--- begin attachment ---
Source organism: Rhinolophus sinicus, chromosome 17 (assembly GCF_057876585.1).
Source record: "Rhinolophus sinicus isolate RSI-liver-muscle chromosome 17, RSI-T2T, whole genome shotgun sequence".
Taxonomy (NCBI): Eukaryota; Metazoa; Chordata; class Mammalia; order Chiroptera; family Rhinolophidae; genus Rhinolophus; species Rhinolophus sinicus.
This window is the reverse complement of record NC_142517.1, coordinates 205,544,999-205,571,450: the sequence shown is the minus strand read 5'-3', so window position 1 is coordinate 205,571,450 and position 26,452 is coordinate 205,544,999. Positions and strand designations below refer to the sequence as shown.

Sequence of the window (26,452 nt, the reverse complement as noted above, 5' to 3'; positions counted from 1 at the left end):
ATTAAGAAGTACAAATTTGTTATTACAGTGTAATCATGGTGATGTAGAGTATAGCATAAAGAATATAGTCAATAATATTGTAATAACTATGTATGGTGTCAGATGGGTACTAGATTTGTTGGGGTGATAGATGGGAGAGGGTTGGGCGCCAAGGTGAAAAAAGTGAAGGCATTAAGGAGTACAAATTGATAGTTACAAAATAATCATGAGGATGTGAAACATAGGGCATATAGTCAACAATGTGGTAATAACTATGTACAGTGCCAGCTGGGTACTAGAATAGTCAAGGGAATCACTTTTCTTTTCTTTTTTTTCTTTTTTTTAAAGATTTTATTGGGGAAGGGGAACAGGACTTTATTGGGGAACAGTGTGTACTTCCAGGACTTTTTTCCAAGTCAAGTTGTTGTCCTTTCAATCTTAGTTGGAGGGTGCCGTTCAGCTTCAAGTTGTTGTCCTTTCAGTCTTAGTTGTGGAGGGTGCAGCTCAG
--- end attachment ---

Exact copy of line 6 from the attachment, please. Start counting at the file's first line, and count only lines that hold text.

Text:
ATTAAGAAGTACAAATTTGTTATTACAGTGTAATCATGGTGATGTAGAGTATAGCATAAAGAATATAGTCAATAATATTGTAATAACTATGTATGGTGTCAGATGGGTACTAGATTTGTTGGGGTGATAGATGGGAGAGGGTTGGGCGCCAAGGTGAAAAAAGTGAAGGCATTAAGGAGTACAAATTGATAGTTACAAAATAATCATGAGGATGTGAAACATAGGGCATATAGTCAACAATGTGGTAATAACTATGTACAGTGCCAGCTGGGTACTAGAATAGTCAAGGGAATCACTTTTCTTTTCTTTTTTTTCTTTTTTTTAAAGATTTTATTGGGGAAGGGGAACAGGACTTTATTGGGGAACAGTGTGTACTTCCAGGACTTTTTTCCAAGTCAAGTTGTTGTCCTTTCAATCTTAGTTGGAGGGTGCCGTTCAGCTTCAAGTTGTTGTCCTTTCAGTCTTAGTTGTGGAGGGTGCAGCTCAG